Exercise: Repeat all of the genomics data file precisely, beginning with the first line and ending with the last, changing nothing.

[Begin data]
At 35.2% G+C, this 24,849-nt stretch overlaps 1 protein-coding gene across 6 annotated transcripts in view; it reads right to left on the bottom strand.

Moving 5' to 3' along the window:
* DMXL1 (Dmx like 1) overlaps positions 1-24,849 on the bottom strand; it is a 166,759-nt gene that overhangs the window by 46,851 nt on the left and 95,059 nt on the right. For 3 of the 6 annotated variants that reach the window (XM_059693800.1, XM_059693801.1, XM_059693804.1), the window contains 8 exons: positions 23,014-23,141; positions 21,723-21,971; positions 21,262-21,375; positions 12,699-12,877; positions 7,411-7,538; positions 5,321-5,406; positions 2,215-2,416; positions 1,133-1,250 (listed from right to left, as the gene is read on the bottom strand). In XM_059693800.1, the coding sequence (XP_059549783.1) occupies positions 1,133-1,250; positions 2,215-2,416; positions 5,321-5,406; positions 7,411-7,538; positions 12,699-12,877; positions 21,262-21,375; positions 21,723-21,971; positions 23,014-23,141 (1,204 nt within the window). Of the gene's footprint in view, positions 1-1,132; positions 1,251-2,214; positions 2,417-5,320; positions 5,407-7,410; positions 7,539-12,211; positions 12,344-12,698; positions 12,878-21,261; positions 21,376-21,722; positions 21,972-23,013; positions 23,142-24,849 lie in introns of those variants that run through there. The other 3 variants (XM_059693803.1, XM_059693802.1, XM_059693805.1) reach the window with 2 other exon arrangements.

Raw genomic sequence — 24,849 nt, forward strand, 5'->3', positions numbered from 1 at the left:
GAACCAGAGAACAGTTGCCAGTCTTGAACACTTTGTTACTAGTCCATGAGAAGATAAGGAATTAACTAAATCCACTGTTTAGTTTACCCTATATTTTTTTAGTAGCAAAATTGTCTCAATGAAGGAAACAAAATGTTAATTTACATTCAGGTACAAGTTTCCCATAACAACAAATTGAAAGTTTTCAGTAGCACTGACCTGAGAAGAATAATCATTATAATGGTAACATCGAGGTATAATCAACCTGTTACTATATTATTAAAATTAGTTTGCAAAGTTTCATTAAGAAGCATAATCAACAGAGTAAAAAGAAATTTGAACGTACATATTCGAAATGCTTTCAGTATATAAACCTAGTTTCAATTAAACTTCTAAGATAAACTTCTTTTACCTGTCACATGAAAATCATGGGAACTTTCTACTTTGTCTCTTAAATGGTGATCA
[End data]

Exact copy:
At 35.2% G+C, this 24,849-nt stretch overlaps 1 protein-coding gene across 6 annotated transcripts in view; it reads right to left on the bottom strand.

Moving 5' to 3' along the window:
* DMXL1 (Dmx like 1) overlaps positions 1-24,849 on the bottom strand; it is a 166,759-nt gene that overhangs the window by 46,851 nt on the left and 95,059 nt on the right. For 3 of the 6 annotated variants that reach the window (XM_059693800.1, XM_059693801.1, XM_059693804.1), the window contains 8 exons: positions 23,014-23,141; positions 21,723-21,971; positions 21,262-21,375; positions 12,699-12,877; positions 7,411-7,538; positions 5,321-5,406; positions 2,215-2,416; positions 1,133-1,250 (listed from right to left, as the gene is read on the bottom strand). In XM_059693800.1, the coding sequence (XP_059549783.1) occupies positions 1,133-1,250; positions 2,215-2,416; positions 5,321-5,406; positions 7,411-7,538; positions 12,699-12,877; positions 21,262-21,375; positions 21,723-21,971; positions 23,014-23,141 (1,204 nt within the window). Of the gene's footprint in view, positions 1-1,132; positions 1,251-2,214; positions 2,417-5,320; positions 5,407-7,410; positions 7,539-12,211; positions 12,344-12,698; positions 12,878-21,261; positions 21,376-21,722; positions 21,972-23,013; positions 23,142-24,849 lie in introns of those variants that run through there. The other 3 variants (XM_059693803.1, XM_059693802.1, XM_059693805.1) reach the window with 2 other exon arrangements.

Raw genomic sequence — 24,849 nt, forward strand, 5'->3', positions numbered from 1 at the left:
GAACCAGAGAACAGTTGCCAGTCTTGAACACTTTGTTACTAGTCCATGAGAAGATAAGGAATTAACTAAATCCACTGTTTAGTTTACCCTATATTTTTTTAGTAGCAAAATTGTCTCAATGAAGGAAACAAAATGTTAATTTACATTCAGGTACAAGTTTCCCATAACAACAAATTGAAAGTTTTCAGTAGCACTGACCTGAGAAGAATAATCATTATAATGGTAACATCGAGGTATAATCAACCTGTTACTATATTATTAAAATTAGTTTGCAAAGTTTCATTAAGAAGCATAATCAACAGAGTAAAAAGAAATTTGAACGTACATATTCGAAATGCTTTCAGTATATAAACCTAGTTTCAATTAAACTTCTAAGATAAACTTCTTTTACCTGTCACATGAAAATCATGGGAACTTTCTACTTTGTCTCTTAAATGGTGATCA